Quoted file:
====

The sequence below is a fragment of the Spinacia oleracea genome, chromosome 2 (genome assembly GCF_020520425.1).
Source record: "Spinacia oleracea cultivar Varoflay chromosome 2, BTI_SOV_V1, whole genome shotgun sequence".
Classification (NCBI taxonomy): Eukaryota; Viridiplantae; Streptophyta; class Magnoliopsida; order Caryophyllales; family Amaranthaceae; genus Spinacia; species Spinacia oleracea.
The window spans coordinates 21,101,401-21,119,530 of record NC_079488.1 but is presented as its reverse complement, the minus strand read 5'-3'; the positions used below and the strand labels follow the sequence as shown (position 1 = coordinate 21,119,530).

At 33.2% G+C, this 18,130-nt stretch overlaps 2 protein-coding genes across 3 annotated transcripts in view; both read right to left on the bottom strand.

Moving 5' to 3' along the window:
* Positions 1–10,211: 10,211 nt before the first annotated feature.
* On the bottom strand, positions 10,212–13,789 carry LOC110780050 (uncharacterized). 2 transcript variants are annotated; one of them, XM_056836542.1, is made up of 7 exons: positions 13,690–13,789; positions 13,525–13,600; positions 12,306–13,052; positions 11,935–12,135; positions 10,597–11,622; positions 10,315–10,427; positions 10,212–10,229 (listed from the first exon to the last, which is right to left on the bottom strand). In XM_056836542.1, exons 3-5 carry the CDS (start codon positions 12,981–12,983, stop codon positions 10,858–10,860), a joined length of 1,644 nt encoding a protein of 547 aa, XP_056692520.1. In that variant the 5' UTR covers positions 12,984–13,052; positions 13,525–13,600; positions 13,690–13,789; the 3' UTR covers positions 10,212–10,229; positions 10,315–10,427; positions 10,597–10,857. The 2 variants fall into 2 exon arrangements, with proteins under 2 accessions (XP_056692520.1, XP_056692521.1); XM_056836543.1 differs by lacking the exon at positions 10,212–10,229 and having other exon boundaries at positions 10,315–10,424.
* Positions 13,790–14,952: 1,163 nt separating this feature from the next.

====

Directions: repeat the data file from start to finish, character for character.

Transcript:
The sequence below is a fragment of the Spinacia oleracea genome, chromosome 2 (genome assembly GCF_020520425.1).
Source record: "Spinacia oleracea cultivar Varoflay chromosome 2, BTI_SOV_V1, whole genome shotgun sequence".
Classification (NCBI taxonomy): Eukaryota; Viridiplantae; Streptophyta; class Magnoliopsida; order Caryophyllales; family Amaranthaceae; genus Spinacia; species Spinacia oleracea.
The window spans coordinates 21,101,401-21,119,530 of record NC_079488.1 but is presented as its reverse complement, the minus strand read 5'-3'; the positions used below and the strand labels follow the sequence as shown (position 1 = coordinate 21,119,530).

At 33.2% G+C, this 18,130-nt stretch overlaps 2 protein-coding genes across 3 annotated transcripts in view; both read right to left on the bottom strand.

Moving 5' to 3' along the window:
* Positions 1–10,211: 10,211 nt before the first annotated feature.
* On the bottom strand, positions 10,212–13,789 carry LOC110780050 (uncharacterized). 2 transcript variants are annotated; one of them, XM_056836542.1, is made up of 7 exons: positions 13,690–13,789; positions 13,525–13,600; positions 12,306–13,052; positions 11,935–12,135; positions 10,597–11,622; positions 10,315–10,427; positions 10,212–10,229 (listed from the first exon to the last, which is right to left on the bottom strand). In XM_056836542.1, exons 3-5 carry the CDS (start codon positions 12,981–12,983, stop codon positions 10,858–10,860), a joined length of 1,644 nt encoding a protein of 547 aa, XP_056692520.1. In that variant the 5' UTR covers positions 12,984–13,052; positions 13,525–13,600; positions 13,690–13,789; the 3' UTR covers positions 10,212–10,229; positions 10,315–10,427; positions 10,597–10,857. The 2 variants fall into 2 exon arrangements, with proteins under 2 accessions (XP_056692520.1, XP_056692521.1); XM_056836543.1 differs by lacking the exon at positions 10,212–10,229 and having other exon boundaries at positions 10,315–10,424.
* Positions 13,790–14,952: 1,163 nt separating this feature from the next.